Magazine article Anglican Journal

Aboriginal Priest Finds Her Calling as a Military Chaplain

Magazine article Anglican Journal

Aboriginal Priest Finds Her Calling as a Military Chaplain

Article excerpt

Rev. Capt. Catherine Askew distinctly remembers the moment when she knew she wanted to be a military chaplain to the Canadian Forces.

She was 17 years old and an undergraduate student at university. She had been thinking that a job as an administration clerk would give her a useful skill and some pocket money. Then she met a military chaplain who introduced her to the work of the chaplains' corps.

"This was during the time of [the] Oka [crisis] and the Persian Gulf War," she recalls. "The chaplains were ... taking an active role in people's everyday lives." Capt. Askew was inspired, especially when she realized that military chaplains "could talk to anyone, regardless of language or creed."

It was not until Sept. 11, 2001 that she mailed her application for military chaplaincy. "I came back to the house, turned on the TV and saw two planes crashing into the World Trade Center," she remembers. "Despite the horror of what I was seeing, I still felt that I made the right decision."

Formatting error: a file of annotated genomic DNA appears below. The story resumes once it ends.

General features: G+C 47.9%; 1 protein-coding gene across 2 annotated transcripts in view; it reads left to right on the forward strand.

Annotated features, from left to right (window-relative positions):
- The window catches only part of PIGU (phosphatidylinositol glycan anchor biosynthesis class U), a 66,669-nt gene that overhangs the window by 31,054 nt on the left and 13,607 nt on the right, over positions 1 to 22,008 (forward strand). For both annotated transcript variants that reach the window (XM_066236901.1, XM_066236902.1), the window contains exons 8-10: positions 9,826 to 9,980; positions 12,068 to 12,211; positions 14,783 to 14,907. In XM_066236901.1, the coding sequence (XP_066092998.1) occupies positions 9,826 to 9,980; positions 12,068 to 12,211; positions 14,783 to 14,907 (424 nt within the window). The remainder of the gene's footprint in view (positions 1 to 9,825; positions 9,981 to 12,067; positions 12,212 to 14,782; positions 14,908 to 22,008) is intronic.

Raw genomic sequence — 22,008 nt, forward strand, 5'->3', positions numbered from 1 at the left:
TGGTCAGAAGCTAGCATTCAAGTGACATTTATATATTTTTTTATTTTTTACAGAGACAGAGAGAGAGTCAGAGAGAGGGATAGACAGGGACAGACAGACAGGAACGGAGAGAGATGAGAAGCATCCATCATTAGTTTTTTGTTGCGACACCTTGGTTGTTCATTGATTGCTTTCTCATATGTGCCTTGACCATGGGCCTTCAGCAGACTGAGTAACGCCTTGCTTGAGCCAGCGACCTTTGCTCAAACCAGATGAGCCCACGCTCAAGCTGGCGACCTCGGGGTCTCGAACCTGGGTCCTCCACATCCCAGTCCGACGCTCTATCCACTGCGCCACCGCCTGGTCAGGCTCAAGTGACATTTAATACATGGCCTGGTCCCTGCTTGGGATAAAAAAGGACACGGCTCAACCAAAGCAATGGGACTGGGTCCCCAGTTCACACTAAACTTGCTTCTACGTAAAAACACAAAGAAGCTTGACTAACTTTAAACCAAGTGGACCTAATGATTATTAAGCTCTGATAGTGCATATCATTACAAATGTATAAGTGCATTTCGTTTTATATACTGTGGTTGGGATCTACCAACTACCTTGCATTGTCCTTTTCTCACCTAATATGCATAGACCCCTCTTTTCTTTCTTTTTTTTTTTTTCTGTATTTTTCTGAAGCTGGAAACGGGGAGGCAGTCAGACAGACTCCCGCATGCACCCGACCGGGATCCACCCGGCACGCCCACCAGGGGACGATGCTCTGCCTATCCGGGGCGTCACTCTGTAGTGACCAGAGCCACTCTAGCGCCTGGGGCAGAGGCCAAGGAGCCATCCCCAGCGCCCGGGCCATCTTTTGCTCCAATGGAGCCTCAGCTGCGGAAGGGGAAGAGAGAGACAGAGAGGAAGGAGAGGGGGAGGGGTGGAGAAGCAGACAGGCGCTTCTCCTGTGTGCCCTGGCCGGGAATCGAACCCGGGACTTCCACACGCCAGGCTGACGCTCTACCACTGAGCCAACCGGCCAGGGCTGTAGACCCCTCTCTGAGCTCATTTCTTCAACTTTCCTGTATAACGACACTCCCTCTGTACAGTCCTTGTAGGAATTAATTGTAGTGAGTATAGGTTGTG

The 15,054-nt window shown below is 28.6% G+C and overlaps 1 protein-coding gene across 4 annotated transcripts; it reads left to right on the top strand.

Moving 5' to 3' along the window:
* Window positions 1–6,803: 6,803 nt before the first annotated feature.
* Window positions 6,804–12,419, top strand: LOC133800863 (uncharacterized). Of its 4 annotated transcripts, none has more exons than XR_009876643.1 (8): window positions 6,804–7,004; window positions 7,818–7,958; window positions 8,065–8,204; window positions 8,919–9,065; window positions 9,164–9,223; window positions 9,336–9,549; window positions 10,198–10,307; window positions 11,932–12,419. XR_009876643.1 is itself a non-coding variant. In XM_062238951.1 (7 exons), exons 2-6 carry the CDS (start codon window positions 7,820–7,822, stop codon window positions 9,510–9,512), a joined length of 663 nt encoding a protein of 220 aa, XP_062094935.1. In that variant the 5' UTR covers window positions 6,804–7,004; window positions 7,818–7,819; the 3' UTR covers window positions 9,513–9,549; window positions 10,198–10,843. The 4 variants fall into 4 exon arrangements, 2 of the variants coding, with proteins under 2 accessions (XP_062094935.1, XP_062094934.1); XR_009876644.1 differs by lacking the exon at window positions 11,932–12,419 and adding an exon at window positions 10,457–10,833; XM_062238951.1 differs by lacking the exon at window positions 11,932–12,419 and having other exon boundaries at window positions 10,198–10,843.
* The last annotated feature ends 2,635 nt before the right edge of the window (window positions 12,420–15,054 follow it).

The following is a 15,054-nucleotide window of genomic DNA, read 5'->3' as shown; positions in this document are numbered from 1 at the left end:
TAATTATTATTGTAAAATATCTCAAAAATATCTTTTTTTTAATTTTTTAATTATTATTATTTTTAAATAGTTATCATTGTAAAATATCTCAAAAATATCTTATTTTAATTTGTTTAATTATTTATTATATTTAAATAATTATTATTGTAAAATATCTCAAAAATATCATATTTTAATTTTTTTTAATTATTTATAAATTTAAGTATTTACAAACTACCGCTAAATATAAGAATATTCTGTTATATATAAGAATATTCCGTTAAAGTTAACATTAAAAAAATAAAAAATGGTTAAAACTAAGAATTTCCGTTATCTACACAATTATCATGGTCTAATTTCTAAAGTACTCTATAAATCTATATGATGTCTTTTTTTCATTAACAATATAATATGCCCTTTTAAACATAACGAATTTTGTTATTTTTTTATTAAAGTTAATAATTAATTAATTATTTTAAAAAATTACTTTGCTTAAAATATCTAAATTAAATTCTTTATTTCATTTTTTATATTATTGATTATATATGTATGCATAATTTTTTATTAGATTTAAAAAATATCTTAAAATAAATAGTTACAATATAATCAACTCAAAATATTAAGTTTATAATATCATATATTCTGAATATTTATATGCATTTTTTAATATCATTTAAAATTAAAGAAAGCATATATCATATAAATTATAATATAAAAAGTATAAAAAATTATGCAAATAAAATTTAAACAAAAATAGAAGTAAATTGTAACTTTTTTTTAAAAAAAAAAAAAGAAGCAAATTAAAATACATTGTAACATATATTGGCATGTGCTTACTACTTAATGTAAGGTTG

Eight months later, she underwent 14 weeks of basic training and the chaplaincy course at Canadian Forces Base (CFB) Borden, Ont., becoming the first native military chaplain in the regular forces. Later, Capt. Askew was deployed to Afghanistan, during the height of operations involving American, British and Canadian troops. She stayed at a support base for six months.

She calls her seven years as a padre "enriching, renewing, invigorating, constantly changing and demanding." After returning to Ontario and CFB Trenton, she found herself standing on the tarmac too often as fallen Canadian soldiers were taken off transport planes. "It's heartbreaking, but it's where I had to be," she says of her five-year stint. (Since 2002, 131 Canadian soldiers have been killed in Afghanistan.)

Capt. Askew is currently deployed to the Canadian Forces Support Unit in Ottawa, where her work is akin to parish ministry. …

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